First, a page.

But 90 minutes before game time, the downpour stopped. Members of the Pirates grounds crew hurried to remove the tarp and prepare the field. Pittsburgh’s picturesque skyline, nestled beautifully behind the outfield fence, revealed itself. Fans streamed into the yard. Upbeat pop blared from the stadium speakers. The MLB debut of Paul Skenes was a go as planned.

At exactly 3:22 p.m. ET, a warm ray of sun ripped through the gray canvas of Allegheny cloud. Moments later, like a scene from a corny Hallmark movie, Skenes emerged from the Pirates dugout shining and resplendent in his crisp, white home uniform. In his right hand, a black ballglove with gold trim. In his left, a bag of contraptions and weighted balls for his warm-up routine. Flanked by a procession of cameras, the 6-foot-6, 235-pound hurler strolled across the outfield grass toward the home bullpen and into the light.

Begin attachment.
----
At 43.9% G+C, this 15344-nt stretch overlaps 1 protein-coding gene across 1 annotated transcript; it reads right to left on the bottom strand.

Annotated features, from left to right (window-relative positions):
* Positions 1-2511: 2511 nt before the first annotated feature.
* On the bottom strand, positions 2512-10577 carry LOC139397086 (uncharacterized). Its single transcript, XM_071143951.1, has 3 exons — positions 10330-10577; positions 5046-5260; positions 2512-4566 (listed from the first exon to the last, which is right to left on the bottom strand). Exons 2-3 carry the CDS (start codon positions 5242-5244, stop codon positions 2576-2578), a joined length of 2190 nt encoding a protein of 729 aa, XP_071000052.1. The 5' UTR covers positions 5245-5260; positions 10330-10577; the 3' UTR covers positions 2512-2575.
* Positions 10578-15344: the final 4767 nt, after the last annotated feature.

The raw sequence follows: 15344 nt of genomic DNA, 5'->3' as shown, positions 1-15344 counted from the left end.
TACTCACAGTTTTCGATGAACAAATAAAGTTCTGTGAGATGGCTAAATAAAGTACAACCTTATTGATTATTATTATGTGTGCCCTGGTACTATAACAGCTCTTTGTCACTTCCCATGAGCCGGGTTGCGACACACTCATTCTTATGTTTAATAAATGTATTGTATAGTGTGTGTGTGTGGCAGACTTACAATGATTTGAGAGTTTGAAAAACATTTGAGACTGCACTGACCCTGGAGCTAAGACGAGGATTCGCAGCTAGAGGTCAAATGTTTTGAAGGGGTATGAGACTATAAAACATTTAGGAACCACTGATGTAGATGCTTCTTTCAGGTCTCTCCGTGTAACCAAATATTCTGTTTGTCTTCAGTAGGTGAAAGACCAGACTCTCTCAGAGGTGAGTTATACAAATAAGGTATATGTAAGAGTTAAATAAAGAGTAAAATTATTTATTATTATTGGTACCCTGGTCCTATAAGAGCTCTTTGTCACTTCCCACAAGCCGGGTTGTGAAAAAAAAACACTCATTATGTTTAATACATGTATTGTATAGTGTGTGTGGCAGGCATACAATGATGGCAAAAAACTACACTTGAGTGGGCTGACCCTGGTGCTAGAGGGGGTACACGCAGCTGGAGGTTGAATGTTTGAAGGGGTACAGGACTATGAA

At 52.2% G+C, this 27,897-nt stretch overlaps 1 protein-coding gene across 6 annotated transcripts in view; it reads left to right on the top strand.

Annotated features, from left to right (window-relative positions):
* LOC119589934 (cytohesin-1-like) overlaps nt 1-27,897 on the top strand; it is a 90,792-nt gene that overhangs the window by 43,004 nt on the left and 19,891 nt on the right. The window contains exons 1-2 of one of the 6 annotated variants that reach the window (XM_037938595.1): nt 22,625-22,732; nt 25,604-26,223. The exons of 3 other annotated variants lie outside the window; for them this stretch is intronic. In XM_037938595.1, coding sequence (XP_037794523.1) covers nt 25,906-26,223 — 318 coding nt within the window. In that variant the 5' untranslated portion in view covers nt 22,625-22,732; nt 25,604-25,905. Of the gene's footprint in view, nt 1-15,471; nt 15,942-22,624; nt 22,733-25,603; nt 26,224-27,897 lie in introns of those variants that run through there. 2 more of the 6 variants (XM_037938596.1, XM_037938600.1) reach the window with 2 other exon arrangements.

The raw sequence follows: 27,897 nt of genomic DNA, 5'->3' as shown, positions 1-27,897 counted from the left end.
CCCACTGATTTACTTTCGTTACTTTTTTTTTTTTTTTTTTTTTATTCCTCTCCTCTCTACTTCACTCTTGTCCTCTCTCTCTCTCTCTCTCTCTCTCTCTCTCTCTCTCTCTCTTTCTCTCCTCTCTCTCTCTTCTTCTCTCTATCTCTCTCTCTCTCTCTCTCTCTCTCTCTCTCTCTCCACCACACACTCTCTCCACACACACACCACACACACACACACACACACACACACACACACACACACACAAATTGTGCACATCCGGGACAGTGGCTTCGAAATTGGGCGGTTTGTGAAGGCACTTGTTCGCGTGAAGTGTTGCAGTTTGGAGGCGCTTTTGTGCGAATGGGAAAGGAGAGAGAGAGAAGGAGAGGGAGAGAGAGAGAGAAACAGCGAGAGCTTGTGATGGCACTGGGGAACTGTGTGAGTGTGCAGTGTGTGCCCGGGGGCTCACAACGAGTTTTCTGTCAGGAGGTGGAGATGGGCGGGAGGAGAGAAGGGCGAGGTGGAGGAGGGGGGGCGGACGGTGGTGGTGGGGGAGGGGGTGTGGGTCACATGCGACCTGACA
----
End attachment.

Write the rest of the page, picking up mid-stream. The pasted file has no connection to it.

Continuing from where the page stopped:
Another storm gathered on the horizon, one that would eventually derail the day, but the crowd couldn’t know the future. They roared in satisfaction; they had waited long enough.

Skenes’ arrival was crowned with a level of hype both irresponsible and understandable. Generationally talented 21-year-olds are still 21. Drafted first overall in the 2023 MLB Draft, the right-hander rocketed up the minor leagues faster than any No. 1 pick in more than 30 years. Built like a moose, propelled by the tenacity of a pitbull and armed with a triple-digit fastball, Skenes eviscerated hitters across 27 2/3 innings for Triple-A Indianapolis. Fans and prognosticators alike pined for a call-up. And with each minor-league start, the calls grew louder.

Eventually the Pirates, pushed by the sheer excellence of Skenes’ minor-league numbers, relented. The team announced Wednesday that their golden child would be promoted to make his big-league debut on Saturday against Chicago.